women aged 50–59 years (born between 1935 and 1945)
that lived in any of the five municipalities in southern
Sweden were invited to participate in a health survey.
From December 1995 to February 2000 a total of 6916
women (out of 10,766, the total population of women in
1995) underwent a physical examination and answered a
questionnaire. Thus, the participation rate was 64.2 %.
The questionnaire that was distributed to all participants
has been described in a previous Swedish study from
]. After providing written consent the
participants spent up to 2 h to answer the questionnaire, which
included questions about alcohol consumption,
sociodemographic data and health. If the participants had any
queries they could ask a nurse. There was no financial
reimbursement for participation.
We followed the women from the day of screening
until death, or if no event occurred until May 31st 2015.
Mortality was ascertained through the national
All-cause mortality: All deaths recorded from baseline
until end of the follow-up on May 31st 2015. In total there
were 579 deaths and on average 17 years follow-up.
All explanatory variables, except age, weight and height,
ischemic heart disease (IHD), and diabetes were
selfreported in the questionnaire. Age was taken from the
population register, while weight, height, and diabetes
were obtained from a clinical investigation, while IHD
was taken from the Swedish National Patient Registry.
Age, age at screening, Age centred round its mean
Education; Educational level was categorized into low
(≤12 years) and middle/high (>12 years of schooling).
Partnership status was dichotomized into married vs.
Body Mass Index (BMI; (weight (kg)/height2 (m)) was
categorized into underweight (<18.5), normal weight
(18.5–24.9), overweight (25–29.9) and obese (≥ 30).
Alcohol consumption (grams of alcohol per day)
comprised of three groups: none, 0.1–11.9, and ≥12.0 (12
grams of pure alcohol equals one drink). Alcohol
consumption was assessed by the following question: ‘How
much alcohol do you drink in an ordinary week?’ and to
report the quantity of glass/bottles (specified in
centilitres) of beer, wine and spirits respectively, or the option
‘no alcohol’. Each participant’s total consumption of
alcohol was converted into grams of alcohol for beer,
wine and spirits separately and then divided into total
grams of alcohol per day. Non-drinkers were identified
by the question: Do you on the whole drink any alcohol:
Yes/No, where No is classified as non-drinkers.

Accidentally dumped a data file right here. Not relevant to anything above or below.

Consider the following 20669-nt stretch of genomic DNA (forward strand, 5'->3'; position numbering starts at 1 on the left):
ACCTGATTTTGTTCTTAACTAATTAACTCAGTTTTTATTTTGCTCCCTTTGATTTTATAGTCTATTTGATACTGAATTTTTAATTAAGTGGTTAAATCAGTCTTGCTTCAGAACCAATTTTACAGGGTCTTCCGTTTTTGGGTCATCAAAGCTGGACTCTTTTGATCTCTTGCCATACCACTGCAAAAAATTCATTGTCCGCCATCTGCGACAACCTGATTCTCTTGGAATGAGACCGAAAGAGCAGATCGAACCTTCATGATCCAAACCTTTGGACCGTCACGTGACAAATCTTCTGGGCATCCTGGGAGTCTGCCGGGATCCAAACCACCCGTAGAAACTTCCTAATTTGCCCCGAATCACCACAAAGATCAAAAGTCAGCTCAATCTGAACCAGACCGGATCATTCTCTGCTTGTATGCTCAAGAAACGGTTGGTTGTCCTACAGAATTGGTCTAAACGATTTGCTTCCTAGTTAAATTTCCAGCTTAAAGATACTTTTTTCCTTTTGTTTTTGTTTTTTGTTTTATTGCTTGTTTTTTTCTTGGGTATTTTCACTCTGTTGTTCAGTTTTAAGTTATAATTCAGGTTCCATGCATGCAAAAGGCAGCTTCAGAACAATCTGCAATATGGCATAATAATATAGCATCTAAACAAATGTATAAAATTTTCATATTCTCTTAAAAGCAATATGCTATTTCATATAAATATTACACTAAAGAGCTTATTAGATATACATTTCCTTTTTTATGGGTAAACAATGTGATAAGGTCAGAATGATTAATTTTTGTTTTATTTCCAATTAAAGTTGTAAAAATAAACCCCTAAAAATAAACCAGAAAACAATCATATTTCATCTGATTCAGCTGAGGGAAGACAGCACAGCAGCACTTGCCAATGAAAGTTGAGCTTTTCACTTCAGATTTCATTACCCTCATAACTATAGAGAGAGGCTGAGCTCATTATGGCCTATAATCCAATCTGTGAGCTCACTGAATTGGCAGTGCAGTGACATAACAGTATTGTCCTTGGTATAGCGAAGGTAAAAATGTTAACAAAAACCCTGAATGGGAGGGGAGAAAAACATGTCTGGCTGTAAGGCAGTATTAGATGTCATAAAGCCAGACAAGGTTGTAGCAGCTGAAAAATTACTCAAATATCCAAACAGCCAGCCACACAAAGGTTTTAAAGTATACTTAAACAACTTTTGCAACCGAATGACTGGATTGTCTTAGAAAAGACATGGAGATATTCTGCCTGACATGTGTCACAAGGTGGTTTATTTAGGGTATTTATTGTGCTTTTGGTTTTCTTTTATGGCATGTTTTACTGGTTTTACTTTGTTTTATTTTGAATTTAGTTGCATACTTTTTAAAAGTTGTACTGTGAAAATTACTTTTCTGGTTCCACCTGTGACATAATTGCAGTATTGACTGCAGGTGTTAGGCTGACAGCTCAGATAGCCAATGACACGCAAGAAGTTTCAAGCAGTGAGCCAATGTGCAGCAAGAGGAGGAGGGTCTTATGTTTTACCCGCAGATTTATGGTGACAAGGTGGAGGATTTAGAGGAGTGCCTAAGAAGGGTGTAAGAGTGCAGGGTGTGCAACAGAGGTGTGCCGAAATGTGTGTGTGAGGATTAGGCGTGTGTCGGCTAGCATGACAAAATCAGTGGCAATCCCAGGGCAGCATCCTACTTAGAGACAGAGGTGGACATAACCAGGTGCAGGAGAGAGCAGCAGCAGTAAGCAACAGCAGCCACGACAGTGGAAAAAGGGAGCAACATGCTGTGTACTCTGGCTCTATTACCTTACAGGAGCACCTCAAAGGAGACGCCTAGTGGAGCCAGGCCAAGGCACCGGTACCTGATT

The women were divided into three groups:
– 0 g Women who did not drink any alcohol in an
012345 10 15 20 25 30 35 40 45 50 55 60
Alcohol intake, grams per day
Fig. 1 The Hazard ratio of all-cause mortality by alcohol consumption
(grams per day), adjusted for age
– 0.1-11.9 g alcohol per day.
– ≥12 g alcohol per day.
The variable is also treated as continuous in the
models. We used restricted cubic splines in order to
show the hazard ratios over the entire scale of alcohol
Physical fitness (based on a 7-level ordinal scale
ranging from very poor to very good) was dichotomized:
Poor (1–3) and Middle/Good (4–7).
Ischemic heart disease (IHD) before screening was
dichotomized (obtained from the Swedish National
Patient Registry diagnoses: 410–414/I20–I24): Yes/No.
Diabetes (obtained from the clinical investigation):
In order to compensate for missing we weighted data by
Ni/nresponders per 1-year age-group (50–59). The response
rate varied in the different age-groups between 58.9 %
(youngest) and 66.7 % (oldest), on average 64.2 %.
We used Cox proportional hazard model to analyze
the relationship between alcohol consumption and
allcause mortality, adjusted for potential confounders. We
had no specific hypotheses for interactions, therefore we
tested the first order interactions for all variables except
diabetes and ischemic heart disease, in total 21
interactions vs. alpha = (0.05/21) = 0.0024.
To show the hazard ratios of alcohol consumption
over the entire scale we used restricted cubic splines by
including alcohol as a continuous variable in the models.
This study was approved by the ethics committee in
Lund (approval no. 174–95 and 2011/494). Participation
in the study was based on informed consent.
The participants were on average 56 years of age at the
screening. In this study only 6353 women were included,
mostly due to missing in alcohol consumption. A total
of 563 women were excluded (Table 1).
Alcohol consumption showed a J-formed relationship
with mortality, when adjusted for age (Fig. 1). This
relationship remained after adjusting for education, marital
status, smoking, BMI, physical fitness, diabetes, and
ischemic heart disease before screening (Fig. 2). There
were fewer participants with middle/high educational level
and more non-smokers among non-drinkers (Table 2).
Diabetes and obesity were also more common among
non-drinkers (Table 2).
Non consumption of alcohol was associated with
increased mortality, as well as higher levels of
consumption, from 12 grams per day and upwards.
Poor education, single marital status, smoking, obesity,
poor physical fitness, diabetes, and ischemic heart
disease were all associated with higher mortality (Table 3).